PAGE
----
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A strategy for breeding staple-food crops with high micronutrient density

By: Graham, R.D.
Contributor(s): Senadhira, D [coaut.] | Ortiz-Monasterio, I.
Material type: materialTypeLabelArticlePublisher: 1997Subject(s): Food crops | Nutrient improvement | Nutritive value | Protein content | Protein quality AGROVOC | Research projects | IRRI CIMMYT | Plant breeding AGROVOC In: Soil Science and Plant Nutrition v. 43, no. special issue, p. 1153-1157Summary: Food-based approaches to addressing micronutrient malnutrition in much of the human population have hitherto been based mainly on balancing cereal-based diets with vegetables, and to a lesser extent, animal products Although high in micronutrients, these commodities are more expensive foods than staples, and also more seasonal, subject to spoilage, and difficult to store and transport. Moreover, their availability in some countries is only 10-15% of what is required to meet the needs of the people (Ali et al., 1994). Because of the wide availability of staples, their high proportion in the diet of the most malnourished, because field fortification has several advantages over fortification during processing, and because staples are known for their low content of these essentials, we have studied the possibility of breeding to improve plant staples as sources of micronutrients for humans. This is in response to the WHO/FAO call for a food-based solution to micronutrient malnutrition which is considered now to affect more than 2 billion people world-wide (WHO, 1992)Collection: CIMMYT Staff Publications CollectionCollection: Serials Collection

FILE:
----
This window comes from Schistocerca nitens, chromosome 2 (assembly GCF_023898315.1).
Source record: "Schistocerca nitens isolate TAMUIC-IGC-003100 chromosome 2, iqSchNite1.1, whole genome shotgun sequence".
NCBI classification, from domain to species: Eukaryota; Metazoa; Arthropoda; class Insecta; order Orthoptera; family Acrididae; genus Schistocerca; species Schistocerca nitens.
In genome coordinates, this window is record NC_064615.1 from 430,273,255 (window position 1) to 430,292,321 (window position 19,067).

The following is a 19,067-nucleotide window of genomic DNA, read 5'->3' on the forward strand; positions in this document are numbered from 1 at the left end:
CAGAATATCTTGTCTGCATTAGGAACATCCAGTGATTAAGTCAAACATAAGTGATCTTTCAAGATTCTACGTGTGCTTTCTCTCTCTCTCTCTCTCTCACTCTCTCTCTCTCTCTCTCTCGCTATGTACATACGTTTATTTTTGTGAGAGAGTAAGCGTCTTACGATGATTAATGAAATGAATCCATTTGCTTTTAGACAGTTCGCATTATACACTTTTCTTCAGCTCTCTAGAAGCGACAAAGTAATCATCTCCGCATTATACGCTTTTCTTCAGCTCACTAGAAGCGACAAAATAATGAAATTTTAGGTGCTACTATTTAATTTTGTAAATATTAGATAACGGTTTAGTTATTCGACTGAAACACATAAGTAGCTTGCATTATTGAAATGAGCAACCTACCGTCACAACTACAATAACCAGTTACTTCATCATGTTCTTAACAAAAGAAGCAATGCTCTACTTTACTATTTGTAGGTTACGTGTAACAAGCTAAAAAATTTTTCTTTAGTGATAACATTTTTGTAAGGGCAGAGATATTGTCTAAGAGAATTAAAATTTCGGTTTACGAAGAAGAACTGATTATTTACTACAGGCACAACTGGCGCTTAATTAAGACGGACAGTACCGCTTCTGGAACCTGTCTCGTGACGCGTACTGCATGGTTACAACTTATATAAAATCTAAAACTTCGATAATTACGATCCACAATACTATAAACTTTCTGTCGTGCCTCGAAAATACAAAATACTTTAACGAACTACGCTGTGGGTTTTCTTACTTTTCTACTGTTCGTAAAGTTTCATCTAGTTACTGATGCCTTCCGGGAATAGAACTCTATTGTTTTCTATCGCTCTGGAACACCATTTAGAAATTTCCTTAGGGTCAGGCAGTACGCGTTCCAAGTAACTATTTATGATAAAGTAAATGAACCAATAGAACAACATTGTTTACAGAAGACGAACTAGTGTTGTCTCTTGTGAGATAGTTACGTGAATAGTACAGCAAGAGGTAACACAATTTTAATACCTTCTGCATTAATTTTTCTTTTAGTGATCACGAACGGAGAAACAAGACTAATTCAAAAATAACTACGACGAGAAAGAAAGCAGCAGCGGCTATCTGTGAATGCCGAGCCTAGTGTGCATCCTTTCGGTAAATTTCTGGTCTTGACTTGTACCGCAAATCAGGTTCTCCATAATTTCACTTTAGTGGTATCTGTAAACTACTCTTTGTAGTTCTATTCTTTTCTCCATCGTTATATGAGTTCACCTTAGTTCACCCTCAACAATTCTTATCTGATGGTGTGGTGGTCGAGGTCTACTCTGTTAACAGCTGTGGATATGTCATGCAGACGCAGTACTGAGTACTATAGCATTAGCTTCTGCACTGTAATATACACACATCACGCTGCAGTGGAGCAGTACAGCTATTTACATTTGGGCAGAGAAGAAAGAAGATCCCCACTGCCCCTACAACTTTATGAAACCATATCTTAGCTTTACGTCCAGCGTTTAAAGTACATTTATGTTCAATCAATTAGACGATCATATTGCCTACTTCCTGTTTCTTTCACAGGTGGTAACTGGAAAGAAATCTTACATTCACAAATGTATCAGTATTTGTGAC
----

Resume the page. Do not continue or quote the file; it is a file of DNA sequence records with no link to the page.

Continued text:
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Article CIMMYT Knowledge Center: John Woolston Library

Lic. Jose Juan Caballero Flores

 

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Peer-review: Yes - Open Access: Yes|http://science.thomsonreuters.com/cgi-bin/jrnlst/jlresults.cgi?PC=MASTER&ISSN=0038-0768

Food-based approaches to addressing micronutrient malnutrition in much of the human population have hitherto been based mainly on balancing cereal-based diets with vegetables, and to a lesser extent, animal products Although high in micronutrients, these commodities are more expensive foods than staples, and also more seasonal, subject to spoilage, and difficult to store and transport. Moreover, their availability in some countries is only 10-15% of what is required to meet the needs of the people (Ali et al., 1994). Because of the wide availability of staples, their high proportion in the diet of the most malnourished, because field fortification has several advantages over fortification during processing, and because staples are known for their low content of these essentials, we have studied the possibility of breeding to improve plant staples as sources of micronutrients for humans. This is in response to the WHO/FAO call for a food-based solution to micronutrient malnutrition which is considered now to affect more than 2 billion people world-wide (WHO, 1992)

Conservation Agriculture Program

English

9810|John Wiley|EE|R98-99ANALY|1

INT1421

CIMMYT Staff Publications Collection

Serials Collection

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